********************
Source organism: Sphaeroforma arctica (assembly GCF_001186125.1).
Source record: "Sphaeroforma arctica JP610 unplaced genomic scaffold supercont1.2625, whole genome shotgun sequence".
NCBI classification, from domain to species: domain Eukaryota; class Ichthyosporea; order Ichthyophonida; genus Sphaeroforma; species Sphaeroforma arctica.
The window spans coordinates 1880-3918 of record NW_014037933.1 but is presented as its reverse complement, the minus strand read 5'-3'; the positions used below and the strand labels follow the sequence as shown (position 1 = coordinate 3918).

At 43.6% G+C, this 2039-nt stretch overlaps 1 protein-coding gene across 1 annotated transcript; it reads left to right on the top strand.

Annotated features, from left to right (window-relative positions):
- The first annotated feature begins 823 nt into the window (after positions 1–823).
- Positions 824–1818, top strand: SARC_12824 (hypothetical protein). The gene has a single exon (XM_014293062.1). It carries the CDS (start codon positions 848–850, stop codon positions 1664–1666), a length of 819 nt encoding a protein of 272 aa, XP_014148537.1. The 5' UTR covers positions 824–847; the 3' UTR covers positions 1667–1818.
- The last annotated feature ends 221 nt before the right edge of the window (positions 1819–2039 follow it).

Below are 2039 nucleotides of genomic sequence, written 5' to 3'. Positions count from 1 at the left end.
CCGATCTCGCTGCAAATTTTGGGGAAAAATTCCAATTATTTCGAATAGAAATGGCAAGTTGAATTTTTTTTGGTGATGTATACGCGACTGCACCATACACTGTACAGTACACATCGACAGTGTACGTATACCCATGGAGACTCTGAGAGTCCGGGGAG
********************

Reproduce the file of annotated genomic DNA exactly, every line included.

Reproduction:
Source organism: Sphaeroforma arctica (assembly GCF_001186125.1).
Source record: "Sphaeroforma arctica JP610 unplaced genomic scaffold supercont1.2625, whole genome shotgun sequence".
NCBI classification, from domain to species: domain Eukaryota; class Ichthyosporea; order Ichthyophonida; genus Sphaeroforma; species Sphaeroforma arctica.
The window spans coordinates 1880-3918 of record NW_014037933.1 but is presented as its reverse complement, the minus strand read 5'-3'; the positions used below and the strand labels follow the sequence as shown (position 1 = coordinate 3918).

At 43.6% G+C, this 2039-nt stretch overlaps 1 protein-coding gene across 1 annotated transcript; it reads left to right on the top strand.

Annotated features, from left to right (window-relative positions):
- The first annotated feature begins 823 nt into the window (after positions 1–823).
- Positions 824–1818, top strand: SARC_12824 (hypothetical protein). The gene has a single exon (XM_014293062.1). It carries the CDS (start codon positions 848–850, stop codon positions 1664–1666), a length of 819 nt encoding a protein of 272 aa, XP_014148537.1. The 5' UTR covers positions 824–847; the 3' UTR covers positions 1667–1818.
- The last annotated feature ends 221 nt before the right edge of the window (positions 1819–2039 follow it).

Below are 2039 nucleotides of genomic sequence, written 5' to 3'. Positions count from 1 at the left end.
CCGATCTCGCTGCAAATTTTGGGGAAAAATTCCAATTATTTCGAATAGAAATGGCAAGTTGAATTTTTTTTGGTGATGTATACGCGACTGCACCATACACTGTACAGTACACATCGACAGTGTACGTATACCCATGGAGACTCTGAGAGTCCGGGGAG